Commander In Chief: 2-Disc Inaugural Edition Part 1

Commander In Chief: 2-Disc Inaugural Edition Part 1 (2005)
Buena Vista Home Entertainment
Cast: Geena Davis, Donald Sutherland, Kyle Secor
Extras: None

Lasting only one season, "Commander In Chief" was a casualty of behind-the-scenes shake-ups and mishandled time slots. Dying a sudden death, the show will go down as an anomaly; it garnered the highest ratings of any new show on the fall schedule, earned a Golden Globe for Best Actress (Geena Davis) and yet, by the end of the season, was in limbo with only half the audience it previously had. Problems started to manifest when Creator/Producer Rod Lurie (Director of the feature film "The Contender") was let go as showrunner when he failed to get episodes done in a timely manner, at which point ABC then hired Steven Bochco ("NYPD Blue") to take over. Bochco did some revamping, bringing in new actors and writers. Suddenly, with viewership dwindling (no doubt a result from ratings juggernaut "American Idol" coming back on the air), Bochco soon jumped ship and the sinking continued. After a move to Thursday nights, it soon became apparent that the once-popular show had lost the goodwill of the American people, slipping even further into the abyss. "Commander In Chief: 2-Disc Inaugural Edition, Part 1," collects the first ten episodes of the series. Was the show just a victim of circumstance? Or did its quality diminish as the show "evolved"?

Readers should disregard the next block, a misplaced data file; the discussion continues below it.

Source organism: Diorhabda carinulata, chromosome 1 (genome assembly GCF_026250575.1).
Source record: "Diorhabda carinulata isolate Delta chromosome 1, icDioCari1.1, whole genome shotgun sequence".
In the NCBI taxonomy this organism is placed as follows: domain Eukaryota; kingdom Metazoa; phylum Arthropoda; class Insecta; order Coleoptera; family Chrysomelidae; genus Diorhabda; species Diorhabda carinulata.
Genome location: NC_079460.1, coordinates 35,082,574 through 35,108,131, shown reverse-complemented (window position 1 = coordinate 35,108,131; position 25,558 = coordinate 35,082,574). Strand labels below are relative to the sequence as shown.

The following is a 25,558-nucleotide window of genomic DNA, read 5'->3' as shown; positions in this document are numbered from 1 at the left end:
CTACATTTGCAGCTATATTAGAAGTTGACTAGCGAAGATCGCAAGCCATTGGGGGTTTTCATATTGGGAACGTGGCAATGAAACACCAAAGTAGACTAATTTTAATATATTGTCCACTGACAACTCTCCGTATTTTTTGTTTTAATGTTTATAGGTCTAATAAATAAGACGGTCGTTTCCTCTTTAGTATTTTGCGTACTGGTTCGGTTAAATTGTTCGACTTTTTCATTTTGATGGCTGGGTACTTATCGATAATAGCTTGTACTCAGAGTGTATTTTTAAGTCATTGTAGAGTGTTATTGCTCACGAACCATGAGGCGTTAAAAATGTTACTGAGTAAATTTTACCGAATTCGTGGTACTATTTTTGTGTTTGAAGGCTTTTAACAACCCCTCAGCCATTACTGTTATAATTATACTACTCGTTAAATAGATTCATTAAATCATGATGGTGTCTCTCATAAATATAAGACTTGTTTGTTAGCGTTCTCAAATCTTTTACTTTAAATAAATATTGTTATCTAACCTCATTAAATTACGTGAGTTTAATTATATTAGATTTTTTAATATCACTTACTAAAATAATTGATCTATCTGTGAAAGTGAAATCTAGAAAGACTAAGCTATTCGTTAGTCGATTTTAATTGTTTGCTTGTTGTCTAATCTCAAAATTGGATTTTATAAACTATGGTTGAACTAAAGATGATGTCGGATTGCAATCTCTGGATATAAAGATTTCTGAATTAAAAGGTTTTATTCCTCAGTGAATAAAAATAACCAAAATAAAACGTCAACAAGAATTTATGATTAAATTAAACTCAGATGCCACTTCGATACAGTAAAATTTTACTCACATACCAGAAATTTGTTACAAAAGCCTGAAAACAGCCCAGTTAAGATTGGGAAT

"Commander In Chief" begins by establishing a provocative "what if?" scenario. President Teddy Bridges is in the hospital with a stroke and the first woman Vice President, Mackenzie Allen (Geena Davis), is in line to take over the position. Against the President's wishes (and the wishes of his various political cronies), Mackenzie decides not to resign, thus disrupting the Republican Party's intention to see Speaker of the House Nathan Templeton (Donald Sutherland) become leader of the free world. Not only does Mackenzie become the first woman President, she also becomes the first Independent candidate to hold the office. As you can imagine, this creates a wealth of political and personal problems. Still reeling from being denied the Presidency, Templeton begins to undermine Mackenzie's power with shady, unscrupulous tactics.